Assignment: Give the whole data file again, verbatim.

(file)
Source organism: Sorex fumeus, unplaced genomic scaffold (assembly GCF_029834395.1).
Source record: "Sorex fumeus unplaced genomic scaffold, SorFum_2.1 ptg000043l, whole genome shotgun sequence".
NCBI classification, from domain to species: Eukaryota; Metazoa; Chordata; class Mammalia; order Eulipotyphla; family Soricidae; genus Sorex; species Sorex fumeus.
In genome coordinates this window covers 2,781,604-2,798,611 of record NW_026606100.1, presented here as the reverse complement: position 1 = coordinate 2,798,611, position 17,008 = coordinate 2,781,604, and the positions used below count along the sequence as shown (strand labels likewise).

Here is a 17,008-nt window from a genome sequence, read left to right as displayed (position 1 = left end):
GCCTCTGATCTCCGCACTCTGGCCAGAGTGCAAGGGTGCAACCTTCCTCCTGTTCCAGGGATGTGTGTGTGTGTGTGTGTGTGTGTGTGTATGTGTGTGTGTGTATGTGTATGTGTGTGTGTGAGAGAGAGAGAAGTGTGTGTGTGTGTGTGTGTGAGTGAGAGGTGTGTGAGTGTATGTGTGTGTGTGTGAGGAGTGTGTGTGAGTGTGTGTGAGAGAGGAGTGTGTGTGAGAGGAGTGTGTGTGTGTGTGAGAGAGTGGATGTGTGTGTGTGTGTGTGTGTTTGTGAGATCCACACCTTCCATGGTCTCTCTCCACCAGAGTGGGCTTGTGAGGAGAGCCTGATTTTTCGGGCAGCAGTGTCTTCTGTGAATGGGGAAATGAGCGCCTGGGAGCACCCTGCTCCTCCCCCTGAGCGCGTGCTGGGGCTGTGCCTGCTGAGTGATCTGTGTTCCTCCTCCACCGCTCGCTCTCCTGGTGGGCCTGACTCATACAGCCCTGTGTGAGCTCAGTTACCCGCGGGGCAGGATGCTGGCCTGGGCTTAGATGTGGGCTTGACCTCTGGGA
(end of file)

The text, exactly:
Source organism: Sorex fumeus, unplaced genomic scaffold (assembly GCF_029834395.1).
Source record: "Sorex fumeus unplaced genomic scaffold, SorFum_2.1 ptg000043l, whole genome shotgun sequence".
NCBI classification, from domain to species: Eukaryota; Metazoa; Chordata; class Mammalia; order Eulipotyphla; family Soricidae; genus Sorex; species Sorex fumeus.
In genome coordinates this window covers 2,781,604-2,798,611 of record NW_026606100.1, presented here as the reverse complement: position 1 = coordinate 2,798,611, position 17,008 = coordinate 2,781,604, and the positions used below count along the sequence as shown (strand labels likewise).

Here is a 17,008-nt window from a genome sequence, read left to right as displayed (position 1 = left end):
GCCTCTGATCTCCGCACTCTGGCCAGAGTGCAAGGGTGCAACCTTCCTCCTGTTCCAGGGATGTGTGTGTGTGTGTGTGTGTGTGTGTGTATGTGTGTGTGTGTATGTGTATGTGTGTGTGTGAGAGAGAGAGAAGTGTGTGTGTGTGTGTGTGTGAGTGAGAGGTGTGTGAGTGTATGTGTGTGTGTGTGAGGAGTGTGTGTGAGTGTGTGTGAGAGAGGAGTGTGTGTGAGAGGAGTGTGTGTGTGTGTGAGAGAGTGGATGTGTGTGTGTGTGTGTGTGTTTGTGAGATCCACACCTTCCATGGTCTCTCTCCACCAGAGTGGGCTTGTGAGGAGAGCCTGATTTTTCGGGCAGCAGTGTCTTCTGTGAATGGGGAAATGAGCGCCTGGGAGCACCCTGCTCCTCCCCCTGAGCGCGTGCTGGGGCTGTGCCTGCTGAGTGATCTGTGTTCCTCCTCCACCGCTCGCTCTCCTGGTGGGCCTGACTCATACAGCCCTGTGTGAGCTCAGTTACCCGCGGGGCAGGATGCTGGCCTGGGCTTAGATGTGGGCTTGACCTCTGGGA